Location: 190 W. Winter Street
From reflections on redesigning the DUUF.org website to conversations and debates at General Assembly, words mean a lot to us. Buzzwords like “queer” or “nasty” may be reclaimed and understood differently by different generations. Why would we want to use the word “worship” on our website? And what’s all this talk about microagressions, implicit bias, and white fragility? If we want to be allies to marginalized and oppressed members of our community, we need to come to terms with how we speak about and with them. We can start by building a vocabulary.
Some additional info from this lively conversation…
The Opening music was Pink Floyd’s Talkin’ Hawkin’, from their 2014 album, Endless River, and featuring the words of Stephen Hawkings.
Gopika Nair’s OPINION piece in the Friday, September 1st issue of the OWU Transcript was read, The New York Times’ mistake brings attention to diversity issue.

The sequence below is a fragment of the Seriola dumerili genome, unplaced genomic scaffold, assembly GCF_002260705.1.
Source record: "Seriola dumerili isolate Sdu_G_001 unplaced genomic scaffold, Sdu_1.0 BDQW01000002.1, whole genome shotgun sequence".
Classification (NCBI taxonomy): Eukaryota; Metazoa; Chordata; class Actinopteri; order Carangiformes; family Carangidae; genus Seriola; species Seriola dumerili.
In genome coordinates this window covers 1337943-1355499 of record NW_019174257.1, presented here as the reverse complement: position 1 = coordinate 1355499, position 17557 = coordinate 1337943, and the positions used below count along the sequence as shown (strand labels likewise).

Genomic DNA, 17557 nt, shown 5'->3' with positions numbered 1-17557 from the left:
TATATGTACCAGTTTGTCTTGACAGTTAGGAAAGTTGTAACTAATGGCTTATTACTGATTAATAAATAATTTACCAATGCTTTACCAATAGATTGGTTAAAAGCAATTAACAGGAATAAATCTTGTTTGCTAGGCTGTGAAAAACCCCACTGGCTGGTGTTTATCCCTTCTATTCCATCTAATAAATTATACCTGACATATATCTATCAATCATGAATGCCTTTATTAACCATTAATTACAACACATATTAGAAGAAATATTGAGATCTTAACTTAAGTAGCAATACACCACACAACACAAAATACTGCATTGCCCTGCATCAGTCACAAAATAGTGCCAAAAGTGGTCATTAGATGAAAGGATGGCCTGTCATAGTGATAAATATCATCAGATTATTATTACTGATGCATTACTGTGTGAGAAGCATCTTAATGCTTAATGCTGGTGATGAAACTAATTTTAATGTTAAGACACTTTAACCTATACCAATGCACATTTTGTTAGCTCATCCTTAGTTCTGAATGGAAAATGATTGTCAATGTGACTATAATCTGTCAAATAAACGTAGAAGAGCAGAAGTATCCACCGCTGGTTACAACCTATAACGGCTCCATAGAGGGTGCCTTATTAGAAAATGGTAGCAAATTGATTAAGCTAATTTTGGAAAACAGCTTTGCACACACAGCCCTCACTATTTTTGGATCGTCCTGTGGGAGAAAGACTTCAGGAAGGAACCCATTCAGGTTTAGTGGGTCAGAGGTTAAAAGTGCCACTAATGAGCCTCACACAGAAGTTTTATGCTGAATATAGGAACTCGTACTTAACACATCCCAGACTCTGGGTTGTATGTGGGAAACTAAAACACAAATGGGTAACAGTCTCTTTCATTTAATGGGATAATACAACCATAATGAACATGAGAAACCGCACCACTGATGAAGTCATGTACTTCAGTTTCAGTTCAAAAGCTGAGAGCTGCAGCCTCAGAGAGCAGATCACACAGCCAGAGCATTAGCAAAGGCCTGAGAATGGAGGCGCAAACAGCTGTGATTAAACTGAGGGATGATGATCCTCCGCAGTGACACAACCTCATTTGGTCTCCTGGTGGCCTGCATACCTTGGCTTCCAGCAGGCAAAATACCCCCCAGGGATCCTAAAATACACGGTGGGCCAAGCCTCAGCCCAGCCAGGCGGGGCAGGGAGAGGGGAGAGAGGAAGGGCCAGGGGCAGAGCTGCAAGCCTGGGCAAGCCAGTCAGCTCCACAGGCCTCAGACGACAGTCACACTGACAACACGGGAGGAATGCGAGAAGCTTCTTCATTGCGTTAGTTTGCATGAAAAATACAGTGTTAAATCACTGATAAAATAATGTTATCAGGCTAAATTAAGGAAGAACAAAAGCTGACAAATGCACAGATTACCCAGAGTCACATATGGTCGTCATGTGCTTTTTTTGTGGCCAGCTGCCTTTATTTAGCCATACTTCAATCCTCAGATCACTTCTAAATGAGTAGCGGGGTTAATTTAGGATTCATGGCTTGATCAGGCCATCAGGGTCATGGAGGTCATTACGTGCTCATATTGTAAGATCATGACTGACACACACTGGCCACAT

Brief excerpts from these articles in the Fall 2017 issue of the UU World were read:
- Unpacking Whiteness, by Elaine McArdle, “…actual ‘white supremacists’ are not required in order to uphold white supremacist culture.”
- To those who are tired, by Pam Rumancik, “…are we becoming a “one-issue” church?”
- For appropriate seasonal seediness, by Jinny Batterson
- (Of course, I’m racist, by Doug Muder –this one was skipped in the interest of time.)
- Ministry and the literacy of being human, by Sara M. Fawcett, on “minister” v. “administration”
The vocabulary list and general behaviors that are helpful for allies are from White privilege: Let’s Talk–A Resource for Transformational Dialogue, by Blackmon, Dorhauer, McCallister, Paddock, and Ray.
And anyone can take the Implicit Association Test on race at https://implicit.harvard.edu/implicit/takeatest.html to check for implicit bias. It takes less than 10 minutes, and can be very eye-opening.
Let us know if you have questions, comments, or suggestions.